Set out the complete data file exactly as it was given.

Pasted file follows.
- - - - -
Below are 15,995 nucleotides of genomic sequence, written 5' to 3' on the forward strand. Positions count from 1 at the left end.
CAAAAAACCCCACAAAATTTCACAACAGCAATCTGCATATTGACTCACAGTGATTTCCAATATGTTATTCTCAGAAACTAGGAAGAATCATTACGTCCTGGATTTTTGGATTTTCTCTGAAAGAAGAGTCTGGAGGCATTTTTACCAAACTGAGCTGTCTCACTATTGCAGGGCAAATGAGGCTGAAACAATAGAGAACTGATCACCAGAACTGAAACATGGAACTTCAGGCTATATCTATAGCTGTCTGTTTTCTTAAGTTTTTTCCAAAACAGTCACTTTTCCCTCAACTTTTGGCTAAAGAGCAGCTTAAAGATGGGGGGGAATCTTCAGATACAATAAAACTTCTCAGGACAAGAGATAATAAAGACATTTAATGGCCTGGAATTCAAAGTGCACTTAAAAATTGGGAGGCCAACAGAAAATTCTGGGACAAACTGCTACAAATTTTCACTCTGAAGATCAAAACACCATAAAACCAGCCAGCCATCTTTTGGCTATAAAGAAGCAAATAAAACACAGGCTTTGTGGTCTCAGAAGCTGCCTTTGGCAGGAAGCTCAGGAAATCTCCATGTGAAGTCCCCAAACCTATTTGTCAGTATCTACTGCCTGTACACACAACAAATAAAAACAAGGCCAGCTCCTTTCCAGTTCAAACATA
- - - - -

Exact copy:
Below are 15,995 nucleotides of genomic sequence, written 5' to 3' on the forward strand. Positions count from 1 at the left end.
CAAAAAACCCCACAAAATTTCACAACAGCAATCTGCATATTGACTCACAGTGATTTCCAATATGTTATTCTCAGAAACTAGGAAGAATCATTACGTCCTGGATTTTTGGATTTTCTCTGAAAGAAGAGTCTGGAGGCATTTTTACCAAACTGAGCTGTCTCACTATTGCAGGGCAAATGAGGCTGAAACAATAGAGAACTGATCACCAGAACTGAAACATGGAACTTCAGGCTATATCTATAGCTGTCTGTTTTCTTAAGTTTTTTCCAAAACAGTCACTTTTCCCTCAACTTTTGGCTAAAGAGCAGCTTAAAGATGGGGGGGAATCTTCAGATACAATAAAACTTCTCAGGACAAGAGATAATAAAGACATTTAATGGCCTGGAATTCAAAGTGCACTTAAAAATTGGGAGGCCAACAGAAAATTCTGGGACAAACTGCTACAAATTTTCACTCTGAAGATCAAAACACCATAAAACCAGCCAGCCATCTTTTGGCTATAAAGAAGCAAATAAAACACAGGCTTTGTGGTCTCAGAAGCTGCCTTTGGCAGGAAGCTCAGGAAATCTCCATGTGAAGTCCCCAAACCTATTTGTCAGTATCTACTGCCTGTACACACAACAAATAAAAACAAGGCCAGCTCCTTTCCAGTTCAAACATA